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ISOIEC 27001 Information Security Management Systems presented by Sam Weissfelner


That part of the overall management system, based on a ... Each company surveyed parted with an average $4.7 million in payouts and lost business in total ... – PowerPoint PPT presentation

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Title: ISOIEC 27001 Information Security Management Systems presented by Sam Weissfelner

ISO/IEC 27001Information SecurityManagement
Systemspresented by Sam Weissfelner
  • Adding Value To Your Business

The CSA Group
About QMI
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International Organization for Standardization
  • Credible
  • Established in 1947
  • Published over 16,077 international standards
  • ISO meetings attract some 30,000 experts a year
  • Decentralized
  • Federation comprised of 156 national standards
  • National member bodies manage development work
  • Consensus-based
  • ISO standards are consensus based

Management systems
  • Management systems are just thatsystems to
    manage a particular area or areas within an
  • For instance, often companies have many
    management systems (e.g. quality, health
    safety, environment, finance, and, most recently,
    security of their IS system)

Management systems
  • In 1987, ISO 9001, a quality management system
    (QMS), was first published to provide a standard
    for managing the quality of an organizations
    product (based on manufacturing, initially, with
    service being factored into the revisions issued
    in 1994 and then again in 2000)
  • In 1996, ISO 14001, an environmental management
    system (EMS) was born, with a revision in 2004
  • There are over 10,000 standards, but the most
    well-known ones are the management system
    standards, of which, ISO 27001, is one

What is an ISMS?
  • Information Security Management System
  • Strategic decision of an organization
  • Design and implementation
  • Needs and objectives
  • Security requirements
  • Processes employed
  • Size and structure of the organization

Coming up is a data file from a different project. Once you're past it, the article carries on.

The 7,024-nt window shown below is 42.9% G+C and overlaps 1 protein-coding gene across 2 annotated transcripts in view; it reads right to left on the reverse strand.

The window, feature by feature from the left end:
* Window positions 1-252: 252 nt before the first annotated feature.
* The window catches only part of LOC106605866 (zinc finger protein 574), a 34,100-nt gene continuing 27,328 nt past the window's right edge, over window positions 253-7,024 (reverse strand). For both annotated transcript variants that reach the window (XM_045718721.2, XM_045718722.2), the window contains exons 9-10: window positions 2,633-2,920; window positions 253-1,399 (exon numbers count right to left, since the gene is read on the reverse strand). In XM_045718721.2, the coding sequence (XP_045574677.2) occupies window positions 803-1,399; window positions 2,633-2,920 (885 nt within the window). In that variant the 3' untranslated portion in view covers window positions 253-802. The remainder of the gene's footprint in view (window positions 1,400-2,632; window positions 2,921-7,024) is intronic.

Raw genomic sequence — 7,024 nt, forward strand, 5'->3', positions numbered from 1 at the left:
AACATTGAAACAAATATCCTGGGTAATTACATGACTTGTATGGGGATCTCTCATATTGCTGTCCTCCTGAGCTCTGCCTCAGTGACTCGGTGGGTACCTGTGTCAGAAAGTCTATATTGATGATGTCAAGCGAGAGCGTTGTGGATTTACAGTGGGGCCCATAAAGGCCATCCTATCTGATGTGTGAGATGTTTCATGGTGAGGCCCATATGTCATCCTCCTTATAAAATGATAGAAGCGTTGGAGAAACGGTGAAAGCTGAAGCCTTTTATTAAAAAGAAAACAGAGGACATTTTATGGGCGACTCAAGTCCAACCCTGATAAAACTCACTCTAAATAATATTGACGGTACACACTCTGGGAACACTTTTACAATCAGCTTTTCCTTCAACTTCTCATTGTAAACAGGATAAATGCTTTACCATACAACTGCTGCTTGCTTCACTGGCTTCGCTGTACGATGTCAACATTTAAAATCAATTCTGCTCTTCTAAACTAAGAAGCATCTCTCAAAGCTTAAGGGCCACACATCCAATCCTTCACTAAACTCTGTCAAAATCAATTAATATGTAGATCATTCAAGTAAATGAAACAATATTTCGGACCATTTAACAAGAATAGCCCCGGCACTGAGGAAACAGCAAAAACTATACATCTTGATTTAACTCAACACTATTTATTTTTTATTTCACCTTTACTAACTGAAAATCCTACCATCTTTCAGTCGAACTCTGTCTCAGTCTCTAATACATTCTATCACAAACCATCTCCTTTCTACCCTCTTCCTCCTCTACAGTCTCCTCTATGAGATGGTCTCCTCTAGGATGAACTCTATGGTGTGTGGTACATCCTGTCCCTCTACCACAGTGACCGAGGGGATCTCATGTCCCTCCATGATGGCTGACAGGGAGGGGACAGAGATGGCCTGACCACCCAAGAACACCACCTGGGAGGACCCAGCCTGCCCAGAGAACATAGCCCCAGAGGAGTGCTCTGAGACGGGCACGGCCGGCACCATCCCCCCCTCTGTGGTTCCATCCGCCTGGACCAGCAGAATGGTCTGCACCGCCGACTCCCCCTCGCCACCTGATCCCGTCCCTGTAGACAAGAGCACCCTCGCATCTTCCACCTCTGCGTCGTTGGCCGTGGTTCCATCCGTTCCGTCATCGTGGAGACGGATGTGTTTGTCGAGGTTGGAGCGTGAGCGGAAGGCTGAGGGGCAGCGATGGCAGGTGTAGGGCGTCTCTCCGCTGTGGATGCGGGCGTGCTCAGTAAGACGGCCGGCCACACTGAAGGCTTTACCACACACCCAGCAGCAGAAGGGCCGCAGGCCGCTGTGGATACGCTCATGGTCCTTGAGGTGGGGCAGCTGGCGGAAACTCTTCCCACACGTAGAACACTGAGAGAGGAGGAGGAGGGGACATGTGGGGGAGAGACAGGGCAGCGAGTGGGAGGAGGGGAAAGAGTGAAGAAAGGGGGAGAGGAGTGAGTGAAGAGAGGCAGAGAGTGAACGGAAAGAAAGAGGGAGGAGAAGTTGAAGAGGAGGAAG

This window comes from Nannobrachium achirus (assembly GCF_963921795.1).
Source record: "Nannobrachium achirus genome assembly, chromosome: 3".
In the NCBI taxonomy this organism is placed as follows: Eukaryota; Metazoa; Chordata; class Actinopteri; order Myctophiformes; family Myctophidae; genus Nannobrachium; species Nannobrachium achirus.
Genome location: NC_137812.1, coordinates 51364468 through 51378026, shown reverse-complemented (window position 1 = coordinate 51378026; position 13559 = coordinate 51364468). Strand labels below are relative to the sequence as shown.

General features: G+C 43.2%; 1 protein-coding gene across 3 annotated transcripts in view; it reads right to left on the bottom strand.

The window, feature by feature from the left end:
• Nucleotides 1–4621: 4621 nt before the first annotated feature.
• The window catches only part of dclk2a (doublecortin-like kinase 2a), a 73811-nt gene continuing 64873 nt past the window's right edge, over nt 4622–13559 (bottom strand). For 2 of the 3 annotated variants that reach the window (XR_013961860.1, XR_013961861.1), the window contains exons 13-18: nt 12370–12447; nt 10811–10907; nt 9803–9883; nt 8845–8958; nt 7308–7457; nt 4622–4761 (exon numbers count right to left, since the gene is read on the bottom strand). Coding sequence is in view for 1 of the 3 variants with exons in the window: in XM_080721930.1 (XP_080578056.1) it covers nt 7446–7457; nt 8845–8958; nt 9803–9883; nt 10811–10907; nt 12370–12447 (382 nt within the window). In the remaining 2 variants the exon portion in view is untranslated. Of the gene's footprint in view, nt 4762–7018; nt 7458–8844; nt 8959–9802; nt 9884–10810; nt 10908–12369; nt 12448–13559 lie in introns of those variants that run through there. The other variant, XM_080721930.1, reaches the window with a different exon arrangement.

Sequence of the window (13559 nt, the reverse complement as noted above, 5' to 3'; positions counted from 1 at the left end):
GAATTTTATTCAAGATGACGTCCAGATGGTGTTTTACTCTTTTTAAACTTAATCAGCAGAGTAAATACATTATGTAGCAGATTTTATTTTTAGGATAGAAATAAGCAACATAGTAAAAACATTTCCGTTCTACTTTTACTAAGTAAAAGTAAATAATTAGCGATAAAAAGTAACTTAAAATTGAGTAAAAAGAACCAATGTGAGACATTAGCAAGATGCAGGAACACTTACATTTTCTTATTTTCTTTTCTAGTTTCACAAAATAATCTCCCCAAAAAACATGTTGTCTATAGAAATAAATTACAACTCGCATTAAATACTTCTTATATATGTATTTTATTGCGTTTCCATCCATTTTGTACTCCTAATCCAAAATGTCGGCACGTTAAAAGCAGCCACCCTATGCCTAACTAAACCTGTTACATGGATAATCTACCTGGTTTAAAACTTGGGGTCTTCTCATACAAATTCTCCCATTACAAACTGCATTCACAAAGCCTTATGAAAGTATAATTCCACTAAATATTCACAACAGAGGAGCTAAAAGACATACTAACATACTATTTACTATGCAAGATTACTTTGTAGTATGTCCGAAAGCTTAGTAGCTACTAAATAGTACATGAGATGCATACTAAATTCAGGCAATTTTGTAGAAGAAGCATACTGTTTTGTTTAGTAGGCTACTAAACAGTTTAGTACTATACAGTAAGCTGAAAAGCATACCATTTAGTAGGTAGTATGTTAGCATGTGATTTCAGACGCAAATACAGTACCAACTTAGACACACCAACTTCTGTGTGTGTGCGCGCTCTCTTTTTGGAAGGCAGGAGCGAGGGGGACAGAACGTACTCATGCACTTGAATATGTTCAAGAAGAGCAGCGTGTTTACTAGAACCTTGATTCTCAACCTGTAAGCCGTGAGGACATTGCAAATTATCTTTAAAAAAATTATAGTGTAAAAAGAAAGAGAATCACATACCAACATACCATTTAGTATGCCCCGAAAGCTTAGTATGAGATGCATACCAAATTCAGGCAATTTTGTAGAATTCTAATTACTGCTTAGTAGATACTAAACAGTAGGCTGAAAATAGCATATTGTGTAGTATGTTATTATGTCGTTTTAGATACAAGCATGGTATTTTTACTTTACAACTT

• Scaled with needs simple situation requires a
    simple ISMS solution

Strategic Decision
  • Adoption of an ISMS should be a strategic
  • Design and implementation is influenced by the
    organizations needs and objectives, security
    requirements, the processes employed and the size
    and structure of the organization
  • Scale the system in accordance with your needs,
    which may well change (simple situationsimple
    ISMS solution complex situationcomplex ISMS

Introduction ISO 27001 ISMS
  • ISO 27001 has been prepared to provide a model
  • Establishing
  • Implementing
  • Operating
  • Monitoring
  • Reviewing
  • Maintaining
  • and improving
  • an Information Security Management System (ISMS)

Process Approach
  • ISO 27001 has adopted a Process Approach, which
    means an organization needs to identify and
    manage many activities in order to function
  • Any activity using resources and managed in order
    to enable the transformation of Inputs into
    Outputs, can be considered to be a Process
  • Inputs gtgtgtgtgtgtgt Process gtgtgtgtgtgtgt outputs
  • Often, outputs from one process provide inputs
    into the next

Process Approach contd
  • Process approach for ISMS encourages users to
    emphasize the importance of
  • a) understanding an organizations information
    security requirements and the need to establish
    POLICY and OBJECTIVES for information security
  • b) implementing and operating CONTROLS to manage
    an organizations information security risks in
    the context of the organizations overall
    business risks